Harrison Ford has shed light on previous negative comments he made about the 1997 thriller, The Devil's Own.
The movie, directed by Alan J Pakula (Sophie’s Choice), stars Ford as an Irish-American policeman who takes in Brad Pitt’s character – an IRA terrorist posing as an immigrant construction worker.
At the time of the release, Ford called the production “tough” while Pitt said the shoot was “the most irresponsible bit of filmmaking, if you can even call it that, that I've ever seen”.
In a new interview with Esquire, Ford explained that he and Pitt clashed over conflicting opinions about the film’s script.
“Brad developed the script. Then they offered me the part. I saved my comments about the character and the construction of the thing – I admired Brad,” Ford said.
“First of all, I admire Brad. I think he’s a wonderful actor. He’s a really decent guy. But we couldn’t agree on a director until we came to Alan Pakula, who I had worked with before but Brad had not.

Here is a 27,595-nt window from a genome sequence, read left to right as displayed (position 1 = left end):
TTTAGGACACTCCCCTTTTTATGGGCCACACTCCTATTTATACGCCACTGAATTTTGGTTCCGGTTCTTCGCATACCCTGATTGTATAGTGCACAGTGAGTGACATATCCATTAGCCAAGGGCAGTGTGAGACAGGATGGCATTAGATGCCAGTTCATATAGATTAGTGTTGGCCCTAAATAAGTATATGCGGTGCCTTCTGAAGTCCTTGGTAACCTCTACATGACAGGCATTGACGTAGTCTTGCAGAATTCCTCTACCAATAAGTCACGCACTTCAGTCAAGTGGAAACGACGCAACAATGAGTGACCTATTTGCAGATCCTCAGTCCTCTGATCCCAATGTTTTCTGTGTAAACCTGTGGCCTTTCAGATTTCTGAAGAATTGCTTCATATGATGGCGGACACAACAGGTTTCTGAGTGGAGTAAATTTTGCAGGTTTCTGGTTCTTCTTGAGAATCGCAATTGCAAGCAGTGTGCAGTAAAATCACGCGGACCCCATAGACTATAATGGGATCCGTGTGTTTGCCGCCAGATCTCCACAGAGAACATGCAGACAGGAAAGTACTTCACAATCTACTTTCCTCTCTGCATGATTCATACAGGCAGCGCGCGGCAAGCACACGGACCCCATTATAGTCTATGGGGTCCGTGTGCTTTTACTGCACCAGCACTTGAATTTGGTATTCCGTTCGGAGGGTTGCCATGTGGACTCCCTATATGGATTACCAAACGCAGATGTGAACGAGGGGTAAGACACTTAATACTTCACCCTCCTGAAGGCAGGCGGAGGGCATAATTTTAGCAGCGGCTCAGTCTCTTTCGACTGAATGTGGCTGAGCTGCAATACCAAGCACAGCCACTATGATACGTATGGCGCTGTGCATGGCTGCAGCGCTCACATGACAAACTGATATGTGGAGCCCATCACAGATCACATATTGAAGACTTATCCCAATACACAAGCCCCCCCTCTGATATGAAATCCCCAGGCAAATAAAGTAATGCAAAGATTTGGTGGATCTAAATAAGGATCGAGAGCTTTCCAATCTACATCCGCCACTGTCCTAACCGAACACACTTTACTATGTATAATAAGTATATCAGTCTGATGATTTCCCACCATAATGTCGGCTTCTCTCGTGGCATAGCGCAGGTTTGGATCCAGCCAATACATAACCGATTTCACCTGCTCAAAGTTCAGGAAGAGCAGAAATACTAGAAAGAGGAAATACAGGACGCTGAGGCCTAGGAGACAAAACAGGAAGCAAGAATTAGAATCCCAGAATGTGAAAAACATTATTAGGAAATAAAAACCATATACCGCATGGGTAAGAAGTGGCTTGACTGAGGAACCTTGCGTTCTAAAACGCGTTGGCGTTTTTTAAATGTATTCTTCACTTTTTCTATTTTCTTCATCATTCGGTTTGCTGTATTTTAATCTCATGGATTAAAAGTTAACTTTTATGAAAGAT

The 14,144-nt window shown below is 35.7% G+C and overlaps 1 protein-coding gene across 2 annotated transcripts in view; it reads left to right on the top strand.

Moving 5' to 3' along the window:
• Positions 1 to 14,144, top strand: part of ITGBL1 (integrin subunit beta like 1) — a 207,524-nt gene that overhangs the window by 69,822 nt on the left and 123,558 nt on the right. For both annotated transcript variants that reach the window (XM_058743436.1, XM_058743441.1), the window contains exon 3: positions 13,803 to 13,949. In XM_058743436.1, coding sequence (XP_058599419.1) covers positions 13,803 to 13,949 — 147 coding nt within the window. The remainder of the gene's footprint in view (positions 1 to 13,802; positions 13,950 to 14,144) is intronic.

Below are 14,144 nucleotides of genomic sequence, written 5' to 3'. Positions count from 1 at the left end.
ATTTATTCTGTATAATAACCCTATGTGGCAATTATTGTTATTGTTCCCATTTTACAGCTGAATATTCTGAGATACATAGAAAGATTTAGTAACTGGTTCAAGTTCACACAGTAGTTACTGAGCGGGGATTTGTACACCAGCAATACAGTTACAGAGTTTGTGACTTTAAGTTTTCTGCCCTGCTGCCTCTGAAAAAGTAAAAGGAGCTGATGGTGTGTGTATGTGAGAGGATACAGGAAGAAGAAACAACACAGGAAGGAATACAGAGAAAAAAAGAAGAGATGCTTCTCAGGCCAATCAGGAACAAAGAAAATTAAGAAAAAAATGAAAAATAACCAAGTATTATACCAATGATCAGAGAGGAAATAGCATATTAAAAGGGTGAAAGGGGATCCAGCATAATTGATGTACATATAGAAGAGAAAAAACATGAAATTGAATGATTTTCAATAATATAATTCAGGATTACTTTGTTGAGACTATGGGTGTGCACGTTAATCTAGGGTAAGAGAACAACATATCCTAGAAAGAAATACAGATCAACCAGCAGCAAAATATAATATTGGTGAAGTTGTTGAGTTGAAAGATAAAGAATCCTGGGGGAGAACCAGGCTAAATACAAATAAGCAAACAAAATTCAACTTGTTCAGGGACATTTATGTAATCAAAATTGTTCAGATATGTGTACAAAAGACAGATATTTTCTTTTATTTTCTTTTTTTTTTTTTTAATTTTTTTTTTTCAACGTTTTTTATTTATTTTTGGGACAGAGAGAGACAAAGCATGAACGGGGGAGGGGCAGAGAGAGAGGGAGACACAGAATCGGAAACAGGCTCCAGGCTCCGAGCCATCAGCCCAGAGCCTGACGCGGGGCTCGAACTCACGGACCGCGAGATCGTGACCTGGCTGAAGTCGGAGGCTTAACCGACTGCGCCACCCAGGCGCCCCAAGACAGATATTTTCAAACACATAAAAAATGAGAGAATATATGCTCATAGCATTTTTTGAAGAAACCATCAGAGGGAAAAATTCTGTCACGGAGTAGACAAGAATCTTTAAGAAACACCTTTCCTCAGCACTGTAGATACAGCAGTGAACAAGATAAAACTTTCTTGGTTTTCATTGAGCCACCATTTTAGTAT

“Brad had this complicated character, and I wanted a complication on my side so that it wasn’t just a good-and-evil battle. And that’s when I came up with the bad-shooting thing.”
The side plot Ford came up with saw his character cover up for his partner who shot an unarmed thief in the back.
“I worked with a writer – but then all the sudden we’re shooting and we didn’t have a script that Brad and I agreed on,” Ford said.
“Each of us had different ideas about it. I understand why he wanted to stay with his point of view, and I wanted to stay with my point of view – or I was imposing my point of view, and it’s fair to say that that’s what Brad felt. It was complicated. I like the movie very much. Very much.”
Despite the beleaguered production, The Devil’s Own went on to be a box office hit, earning $140m (£112m) worldwide.
Ford, 80, is currently reprising his role of the adventurous archaeologist in Indiana Jones and the Dial of Destiny, which will be released on 30 June. You can read The Independent’s review here.
Join our commenting forum
Join thought-provoking conversations, follow other Independent readers and see their replies